A FEW years ago, restaurant chefs became fascinated with exotic varieties of sea salt, putting the mineral's "good" side in the spotlight as they sprinkled dishes with flecks of fleur de sel, smoked sea salt and French gray and pink Hawaiian varieties.

Although professional chefs agree that salt is an essential seasoning, other people are raising questions about its health aspects — more precisely, too much sodium.

In November, acting on a request by the consumer watchdog group the Center for Science in the Public Interest, the Food and Drug Administration staged a public debate to determine if new regulations and guidelines on the use of salt, particularly in processed foods, are needed. The center went as far as asking the FDA to reconsider salt's status as "generally recognized as safe."

The government has recommendations. The Dietary Guidelines for Americans, published jointly by the departments of Agriculture and Health and Human Services, suggest an upper limit of 2,300 milligrams of sodium a day, the amount in a teaspoon of salt. The Institute of Medicine, part of the National Academy of Sciences, goes even further, suggesting 1,500 milligrams as adequate.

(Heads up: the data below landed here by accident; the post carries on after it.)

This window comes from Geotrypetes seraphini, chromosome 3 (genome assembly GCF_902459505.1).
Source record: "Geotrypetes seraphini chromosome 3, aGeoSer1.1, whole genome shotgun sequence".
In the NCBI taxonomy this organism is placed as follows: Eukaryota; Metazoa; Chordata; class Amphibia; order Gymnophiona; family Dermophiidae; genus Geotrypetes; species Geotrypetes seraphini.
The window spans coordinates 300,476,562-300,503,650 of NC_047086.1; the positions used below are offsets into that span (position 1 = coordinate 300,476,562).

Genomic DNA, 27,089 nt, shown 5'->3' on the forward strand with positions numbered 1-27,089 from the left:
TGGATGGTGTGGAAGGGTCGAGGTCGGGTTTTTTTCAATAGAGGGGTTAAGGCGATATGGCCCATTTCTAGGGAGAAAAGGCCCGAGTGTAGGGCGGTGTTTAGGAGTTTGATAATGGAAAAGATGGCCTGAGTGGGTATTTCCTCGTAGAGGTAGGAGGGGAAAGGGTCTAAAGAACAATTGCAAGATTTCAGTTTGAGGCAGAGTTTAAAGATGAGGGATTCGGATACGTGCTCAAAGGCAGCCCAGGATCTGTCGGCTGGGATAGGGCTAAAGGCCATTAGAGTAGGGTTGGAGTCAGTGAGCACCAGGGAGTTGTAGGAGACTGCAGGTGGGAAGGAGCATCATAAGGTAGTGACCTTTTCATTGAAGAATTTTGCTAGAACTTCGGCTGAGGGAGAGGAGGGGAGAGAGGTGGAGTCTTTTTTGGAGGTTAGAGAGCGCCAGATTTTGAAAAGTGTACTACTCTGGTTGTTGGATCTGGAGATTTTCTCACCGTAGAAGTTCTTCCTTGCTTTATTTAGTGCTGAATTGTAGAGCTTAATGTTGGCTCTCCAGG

The problem is that Americans consume nearly twice the guideline for sodium....... Fresh foods tend to be low in sodium, while fruits and vegetables are low in sodium and high in potassium, which helps to balance sodium in the body. A shift away from packaged, processed and prepared foods to more fresh foods and dishes prepared from-scratch can lower sodium intake.

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